Energy is defined as the ability to do work. Energy makes it possible to do most things, from baking cookies to hitting a ball with a bat.
There are two broad categories of energy: potential and kinetic. Potential energy is energy that is stored. Forms of potential energy include chemical, gravitational, elastic, and nuclear. Kinetic energy is the energy of motion. Electrical, radiant, thermal, and sound energy are all examples of kinetic energy.
We use electrical energy to do work for us like power a computer and heat our homes. How much energy does it take to do these things? To answer that question, we need to know where the energy comes from. Most electrical energy in the United States is generated from fossil fuels such as natural gas and coal. While all of these fuel sources are forms of potential energy, they do not necessarily contain the same amount of energy per volume. To make it more complicated, all these different fuels are sold in different units of volume!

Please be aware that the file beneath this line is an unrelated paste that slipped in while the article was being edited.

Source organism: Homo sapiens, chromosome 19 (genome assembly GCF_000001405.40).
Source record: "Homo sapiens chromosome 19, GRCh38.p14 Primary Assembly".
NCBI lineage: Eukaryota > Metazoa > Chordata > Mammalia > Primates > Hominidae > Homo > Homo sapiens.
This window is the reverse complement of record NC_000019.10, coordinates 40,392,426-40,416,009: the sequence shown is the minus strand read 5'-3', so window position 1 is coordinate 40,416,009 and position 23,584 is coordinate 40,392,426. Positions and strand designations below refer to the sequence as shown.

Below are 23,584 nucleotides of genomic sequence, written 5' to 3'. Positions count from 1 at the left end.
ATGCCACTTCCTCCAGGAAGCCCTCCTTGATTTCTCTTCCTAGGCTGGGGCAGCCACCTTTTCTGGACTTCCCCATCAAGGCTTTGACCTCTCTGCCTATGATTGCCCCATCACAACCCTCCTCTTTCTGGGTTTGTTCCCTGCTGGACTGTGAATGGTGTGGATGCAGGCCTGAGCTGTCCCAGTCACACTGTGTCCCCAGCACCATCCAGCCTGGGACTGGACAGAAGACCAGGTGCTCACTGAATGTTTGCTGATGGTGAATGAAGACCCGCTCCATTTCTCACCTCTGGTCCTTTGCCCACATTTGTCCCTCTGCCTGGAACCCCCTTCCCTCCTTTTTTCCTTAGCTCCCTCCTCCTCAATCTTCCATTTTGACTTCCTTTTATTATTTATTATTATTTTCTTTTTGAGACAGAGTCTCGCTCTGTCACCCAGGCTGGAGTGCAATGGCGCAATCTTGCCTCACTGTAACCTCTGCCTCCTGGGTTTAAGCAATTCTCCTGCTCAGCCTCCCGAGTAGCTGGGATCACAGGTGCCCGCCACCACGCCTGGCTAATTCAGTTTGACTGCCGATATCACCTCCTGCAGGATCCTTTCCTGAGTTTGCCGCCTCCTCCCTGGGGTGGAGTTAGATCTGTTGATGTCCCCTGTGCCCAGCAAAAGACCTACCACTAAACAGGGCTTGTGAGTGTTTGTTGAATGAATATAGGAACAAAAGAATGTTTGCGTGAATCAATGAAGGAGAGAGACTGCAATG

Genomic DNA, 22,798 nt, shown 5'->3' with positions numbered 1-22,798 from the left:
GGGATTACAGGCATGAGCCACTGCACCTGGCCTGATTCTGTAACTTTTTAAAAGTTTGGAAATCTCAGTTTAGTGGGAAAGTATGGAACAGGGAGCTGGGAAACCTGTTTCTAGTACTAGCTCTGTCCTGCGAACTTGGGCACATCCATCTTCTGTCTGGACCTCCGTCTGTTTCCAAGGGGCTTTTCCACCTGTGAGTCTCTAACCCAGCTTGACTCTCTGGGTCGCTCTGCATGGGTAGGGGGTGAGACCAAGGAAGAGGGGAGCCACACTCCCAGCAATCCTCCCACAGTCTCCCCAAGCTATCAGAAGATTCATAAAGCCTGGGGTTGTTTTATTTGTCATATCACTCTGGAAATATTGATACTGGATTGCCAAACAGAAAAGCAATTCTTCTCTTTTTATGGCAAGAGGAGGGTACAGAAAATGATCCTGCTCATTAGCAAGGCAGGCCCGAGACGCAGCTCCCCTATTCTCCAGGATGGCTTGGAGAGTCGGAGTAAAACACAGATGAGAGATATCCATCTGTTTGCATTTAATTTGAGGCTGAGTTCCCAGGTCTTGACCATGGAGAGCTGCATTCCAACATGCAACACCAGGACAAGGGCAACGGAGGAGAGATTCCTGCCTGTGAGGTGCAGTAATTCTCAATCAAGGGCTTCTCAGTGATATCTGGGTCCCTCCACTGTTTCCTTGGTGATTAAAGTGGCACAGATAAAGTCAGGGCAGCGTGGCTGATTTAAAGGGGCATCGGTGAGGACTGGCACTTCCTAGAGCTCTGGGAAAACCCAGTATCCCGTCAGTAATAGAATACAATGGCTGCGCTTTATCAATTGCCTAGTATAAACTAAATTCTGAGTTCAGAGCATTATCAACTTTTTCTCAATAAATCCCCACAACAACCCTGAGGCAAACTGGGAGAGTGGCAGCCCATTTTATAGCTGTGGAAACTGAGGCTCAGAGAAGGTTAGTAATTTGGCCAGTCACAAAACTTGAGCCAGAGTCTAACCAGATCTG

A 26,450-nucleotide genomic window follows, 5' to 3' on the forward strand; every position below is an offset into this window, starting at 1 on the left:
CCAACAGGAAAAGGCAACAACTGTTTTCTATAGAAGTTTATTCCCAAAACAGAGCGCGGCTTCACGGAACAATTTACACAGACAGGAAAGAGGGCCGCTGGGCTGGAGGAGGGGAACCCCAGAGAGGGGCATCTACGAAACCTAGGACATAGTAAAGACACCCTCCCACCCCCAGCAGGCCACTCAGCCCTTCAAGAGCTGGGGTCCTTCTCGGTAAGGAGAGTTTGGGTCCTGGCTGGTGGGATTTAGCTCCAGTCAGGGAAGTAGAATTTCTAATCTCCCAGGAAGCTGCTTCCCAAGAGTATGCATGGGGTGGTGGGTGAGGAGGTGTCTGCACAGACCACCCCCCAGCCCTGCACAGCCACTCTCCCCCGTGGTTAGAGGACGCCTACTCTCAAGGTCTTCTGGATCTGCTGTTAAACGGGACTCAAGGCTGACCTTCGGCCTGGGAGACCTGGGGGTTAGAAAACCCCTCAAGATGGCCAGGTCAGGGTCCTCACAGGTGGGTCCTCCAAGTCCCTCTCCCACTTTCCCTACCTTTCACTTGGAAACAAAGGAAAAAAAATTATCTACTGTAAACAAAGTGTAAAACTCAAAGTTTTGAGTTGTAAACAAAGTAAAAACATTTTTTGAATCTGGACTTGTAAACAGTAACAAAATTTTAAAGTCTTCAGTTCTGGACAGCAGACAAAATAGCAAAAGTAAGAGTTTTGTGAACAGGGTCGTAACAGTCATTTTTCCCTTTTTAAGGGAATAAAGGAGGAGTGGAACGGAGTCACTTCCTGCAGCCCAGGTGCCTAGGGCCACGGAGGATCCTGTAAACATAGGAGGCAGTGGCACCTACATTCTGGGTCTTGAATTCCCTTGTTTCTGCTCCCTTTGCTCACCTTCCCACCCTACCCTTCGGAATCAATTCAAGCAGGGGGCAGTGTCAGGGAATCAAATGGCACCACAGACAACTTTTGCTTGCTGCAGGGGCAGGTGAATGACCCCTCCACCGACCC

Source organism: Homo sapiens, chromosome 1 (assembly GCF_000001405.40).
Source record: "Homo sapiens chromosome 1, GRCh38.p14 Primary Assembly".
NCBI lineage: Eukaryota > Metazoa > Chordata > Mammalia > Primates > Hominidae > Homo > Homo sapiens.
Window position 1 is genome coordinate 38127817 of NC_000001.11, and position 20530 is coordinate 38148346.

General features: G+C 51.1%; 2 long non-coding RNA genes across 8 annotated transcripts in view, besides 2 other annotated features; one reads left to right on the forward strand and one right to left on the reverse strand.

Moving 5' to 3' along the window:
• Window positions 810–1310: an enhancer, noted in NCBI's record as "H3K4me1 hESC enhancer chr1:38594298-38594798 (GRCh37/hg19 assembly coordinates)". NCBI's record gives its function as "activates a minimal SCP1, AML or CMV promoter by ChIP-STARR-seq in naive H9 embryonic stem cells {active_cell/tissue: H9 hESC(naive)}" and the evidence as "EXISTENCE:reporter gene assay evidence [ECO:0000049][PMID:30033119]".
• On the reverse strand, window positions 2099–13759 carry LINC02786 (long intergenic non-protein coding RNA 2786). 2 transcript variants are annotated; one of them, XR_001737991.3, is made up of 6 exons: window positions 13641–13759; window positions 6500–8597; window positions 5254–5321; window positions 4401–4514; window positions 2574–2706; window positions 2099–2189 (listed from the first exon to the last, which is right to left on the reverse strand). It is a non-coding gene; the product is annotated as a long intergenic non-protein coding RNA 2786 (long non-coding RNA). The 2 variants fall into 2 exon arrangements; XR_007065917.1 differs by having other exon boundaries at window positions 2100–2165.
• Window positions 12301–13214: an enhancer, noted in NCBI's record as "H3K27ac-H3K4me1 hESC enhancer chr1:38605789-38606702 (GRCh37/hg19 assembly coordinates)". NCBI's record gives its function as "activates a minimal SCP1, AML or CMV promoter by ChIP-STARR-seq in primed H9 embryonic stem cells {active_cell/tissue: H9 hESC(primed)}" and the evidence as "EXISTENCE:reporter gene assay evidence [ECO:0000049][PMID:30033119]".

In order to be able to compare energy sources more easily, conversion into measurements of a common unit is necessary. An accepted unit for comparison when talking about energy, especially in science, is the joule (J). In this experiment, you will determine the energy content (in J/g) of different fuels. You will do this by burning a known weight of the fuel and capturing the heat released in a known mass of water in a calorimeter. If you measure the initial and final temperatures, the energy released can be calculated using the equation
where H = heat energy absorbed (in J), Δt = change in temperature (in °C), m = mass (in g), and Cp = specific heat capacity (4.18 J/g°C for water). Dividing the resulting energy value by grams of fuel burned gives the energy content (in J/g).
Explain the difference between potential and kinetic energy and give examples of both.
Identify the units that are used to measure energy.
Determine the energy content of fuels.
Sensors and Equipment
This experiment features the following Vernier sensors and equipment.